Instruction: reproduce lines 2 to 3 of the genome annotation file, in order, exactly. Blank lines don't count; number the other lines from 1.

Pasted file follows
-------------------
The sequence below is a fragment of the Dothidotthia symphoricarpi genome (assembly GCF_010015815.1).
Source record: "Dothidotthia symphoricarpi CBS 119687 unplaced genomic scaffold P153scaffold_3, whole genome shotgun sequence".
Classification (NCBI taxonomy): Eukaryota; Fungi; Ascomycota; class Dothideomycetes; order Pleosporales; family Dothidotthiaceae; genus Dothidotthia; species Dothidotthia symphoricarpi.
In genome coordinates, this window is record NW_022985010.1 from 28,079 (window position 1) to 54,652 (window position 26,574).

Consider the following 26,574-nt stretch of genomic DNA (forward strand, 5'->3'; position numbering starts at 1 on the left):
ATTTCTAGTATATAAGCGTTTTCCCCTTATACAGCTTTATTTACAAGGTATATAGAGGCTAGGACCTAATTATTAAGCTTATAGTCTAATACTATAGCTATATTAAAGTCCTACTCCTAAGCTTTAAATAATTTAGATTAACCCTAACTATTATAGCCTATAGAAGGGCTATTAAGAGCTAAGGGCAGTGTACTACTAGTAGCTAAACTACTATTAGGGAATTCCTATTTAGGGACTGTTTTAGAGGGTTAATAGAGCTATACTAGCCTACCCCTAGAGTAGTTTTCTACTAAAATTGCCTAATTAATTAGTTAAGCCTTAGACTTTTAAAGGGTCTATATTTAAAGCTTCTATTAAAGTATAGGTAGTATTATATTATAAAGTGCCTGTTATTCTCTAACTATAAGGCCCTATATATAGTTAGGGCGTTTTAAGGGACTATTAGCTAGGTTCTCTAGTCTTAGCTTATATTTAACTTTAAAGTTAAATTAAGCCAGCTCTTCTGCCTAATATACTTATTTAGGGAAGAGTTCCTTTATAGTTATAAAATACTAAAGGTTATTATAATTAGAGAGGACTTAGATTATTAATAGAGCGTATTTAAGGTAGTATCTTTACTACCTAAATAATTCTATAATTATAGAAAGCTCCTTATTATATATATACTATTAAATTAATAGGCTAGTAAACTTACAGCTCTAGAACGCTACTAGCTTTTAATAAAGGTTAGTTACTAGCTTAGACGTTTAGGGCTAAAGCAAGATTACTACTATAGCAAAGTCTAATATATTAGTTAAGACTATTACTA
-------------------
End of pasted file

Source record: "Dothidotthia symphoricarpi CBS 119687 unplaced genomic scaffold P153scaffold_3, whole genome shotgun sequence".
Classification (NCBI taxonomy): Eukaryota; Fungi; Ascomycota; class Dothideomycetes; order Pleosporales; family Dothidotthiaceae; genus Dothidotthia; species Dothidotthia symphoricarpi.